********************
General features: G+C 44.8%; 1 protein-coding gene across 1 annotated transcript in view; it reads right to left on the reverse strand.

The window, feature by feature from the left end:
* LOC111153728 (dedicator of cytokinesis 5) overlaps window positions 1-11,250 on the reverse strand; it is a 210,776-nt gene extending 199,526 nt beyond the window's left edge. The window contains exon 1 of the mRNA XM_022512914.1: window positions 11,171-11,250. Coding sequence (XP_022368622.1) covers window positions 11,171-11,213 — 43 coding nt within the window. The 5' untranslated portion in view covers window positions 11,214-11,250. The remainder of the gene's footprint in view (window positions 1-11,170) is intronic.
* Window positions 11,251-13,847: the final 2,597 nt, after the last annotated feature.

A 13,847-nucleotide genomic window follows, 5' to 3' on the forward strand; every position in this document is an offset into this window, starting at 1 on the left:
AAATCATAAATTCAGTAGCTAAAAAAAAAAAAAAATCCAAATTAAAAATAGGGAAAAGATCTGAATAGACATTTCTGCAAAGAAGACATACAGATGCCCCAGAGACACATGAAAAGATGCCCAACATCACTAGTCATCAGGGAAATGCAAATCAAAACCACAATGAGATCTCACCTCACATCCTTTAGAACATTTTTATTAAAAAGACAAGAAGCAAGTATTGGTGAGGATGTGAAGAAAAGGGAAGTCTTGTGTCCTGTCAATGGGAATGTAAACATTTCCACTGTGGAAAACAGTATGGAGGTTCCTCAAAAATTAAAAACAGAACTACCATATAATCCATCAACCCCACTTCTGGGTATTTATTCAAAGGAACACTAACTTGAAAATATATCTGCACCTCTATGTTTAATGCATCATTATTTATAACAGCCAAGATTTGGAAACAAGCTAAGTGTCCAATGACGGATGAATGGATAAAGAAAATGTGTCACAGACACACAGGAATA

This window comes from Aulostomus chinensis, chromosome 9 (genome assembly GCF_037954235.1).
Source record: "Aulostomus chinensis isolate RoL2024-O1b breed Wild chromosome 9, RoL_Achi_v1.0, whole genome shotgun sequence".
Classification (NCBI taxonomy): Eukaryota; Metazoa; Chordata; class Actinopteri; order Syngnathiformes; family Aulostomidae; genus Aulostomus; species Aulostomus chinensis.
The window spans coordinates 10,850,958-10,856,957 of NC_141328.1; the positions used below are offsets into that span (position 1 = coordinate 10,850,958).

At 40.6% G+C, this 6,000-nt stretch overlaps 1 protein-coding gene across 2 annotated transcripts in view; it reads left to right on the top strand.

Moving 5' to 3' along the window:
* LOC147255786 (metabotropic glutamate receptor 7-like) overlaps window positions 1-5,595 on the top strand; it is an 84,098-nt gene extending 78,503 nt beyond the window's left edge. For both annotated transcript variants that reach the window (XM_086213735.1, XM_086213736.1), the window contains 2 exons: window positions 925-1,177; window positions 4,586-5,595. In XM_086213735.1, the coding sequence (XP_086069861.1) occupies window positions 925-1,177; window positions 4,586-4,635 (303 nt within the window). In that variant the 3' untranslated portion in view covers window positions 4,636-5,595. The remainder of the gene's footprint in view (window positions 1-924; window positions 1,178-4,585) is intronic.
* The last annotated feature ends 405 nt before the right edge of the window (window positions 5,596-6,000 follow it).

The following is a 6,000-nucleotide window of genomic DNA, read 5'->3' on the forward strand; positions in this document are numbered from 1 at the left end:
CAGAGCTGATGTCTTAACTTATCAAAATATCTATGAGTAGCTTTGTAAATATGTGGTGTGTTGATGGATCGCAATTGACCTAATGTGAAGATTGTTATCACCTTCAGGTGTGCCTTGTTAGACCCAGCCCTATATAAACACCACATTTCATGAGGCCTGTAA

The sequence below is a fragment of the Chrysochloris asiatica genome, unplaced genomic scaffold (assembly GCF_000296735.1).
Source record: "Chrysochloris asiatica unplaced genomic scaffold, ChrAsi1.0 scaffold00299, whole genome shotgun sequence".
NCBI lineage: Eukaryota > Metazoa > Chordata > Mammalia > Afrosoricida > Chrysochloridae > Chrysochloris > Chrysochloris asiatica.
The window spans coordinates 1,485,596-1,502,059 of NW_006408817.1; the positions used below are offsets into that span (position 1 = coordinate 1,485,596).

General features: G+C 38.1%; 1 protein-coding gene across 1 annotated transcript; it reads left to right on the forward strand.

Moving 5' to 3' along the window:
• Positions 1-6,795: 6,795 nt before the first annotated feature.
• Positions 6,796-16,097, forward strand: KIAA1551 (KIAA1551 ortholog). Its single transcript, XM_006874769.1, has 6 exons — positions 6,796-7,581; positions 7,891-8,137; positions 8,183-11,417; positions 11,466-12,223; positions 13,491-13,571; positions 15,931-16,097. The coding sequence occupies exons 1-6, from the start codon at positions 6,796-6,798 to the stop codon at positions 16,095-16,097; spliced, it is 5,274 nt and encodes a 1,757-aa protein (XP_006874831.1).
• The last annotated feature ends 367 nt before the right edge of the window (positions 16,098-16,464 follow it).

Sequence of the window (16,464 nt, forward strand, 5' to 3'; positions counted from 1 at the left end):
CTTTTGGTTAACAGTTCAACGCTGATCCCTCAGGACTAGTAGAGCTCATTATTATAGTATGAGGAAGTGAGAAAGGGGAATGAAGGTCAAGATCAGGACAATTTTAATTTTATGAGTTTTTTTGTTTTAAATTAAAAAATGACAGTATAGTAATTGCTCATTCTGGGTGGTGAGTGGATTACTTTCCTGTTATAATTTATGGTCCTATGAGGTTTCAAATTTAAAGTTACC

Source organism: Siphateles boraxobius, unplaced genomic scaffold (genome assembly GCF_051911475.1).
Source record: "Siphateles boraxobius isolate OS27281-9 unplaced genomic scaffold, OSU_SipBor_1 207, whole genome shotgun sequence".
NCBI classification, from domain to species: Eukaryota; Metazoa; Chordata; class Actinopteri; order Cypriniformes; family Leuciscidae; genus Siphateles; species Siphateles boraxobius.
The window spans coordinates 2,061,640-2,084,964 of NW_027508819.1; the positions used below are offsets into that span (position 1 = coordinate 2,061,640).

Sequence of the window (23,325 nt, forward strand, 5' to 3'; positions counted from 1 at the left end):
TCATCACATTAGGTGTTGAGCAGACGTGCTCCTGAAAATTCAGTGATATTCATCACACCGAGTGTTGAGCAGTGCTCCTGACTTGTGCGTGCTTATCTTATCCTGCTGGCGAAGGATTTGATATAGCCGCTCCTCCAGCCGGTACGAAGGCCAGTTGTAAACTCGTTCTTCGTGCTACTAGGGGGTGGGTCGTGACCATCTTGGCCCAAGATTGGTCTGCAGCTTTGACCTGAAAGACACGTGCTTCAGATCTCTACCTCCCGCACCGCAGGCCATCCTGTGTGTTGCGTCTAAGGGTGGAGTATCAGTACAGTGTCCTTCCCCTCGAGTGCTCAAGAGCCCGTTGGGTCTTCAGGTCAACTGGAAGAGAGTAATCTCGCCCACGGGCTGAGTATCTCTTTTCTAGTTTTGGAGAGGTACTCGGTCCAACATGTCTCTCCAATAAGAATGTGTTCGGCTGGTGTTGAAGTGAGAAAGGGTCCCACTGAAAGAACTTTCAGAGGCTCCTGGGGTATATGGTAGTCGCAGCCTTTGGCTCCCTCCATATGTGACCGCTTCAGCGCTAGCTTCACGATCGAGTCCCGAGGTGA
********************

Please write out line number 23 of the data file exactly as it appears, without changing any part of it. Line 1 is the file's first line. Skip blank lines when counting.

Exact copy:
• Positions 1-6,795: 6,795 nt before the first annotated feature.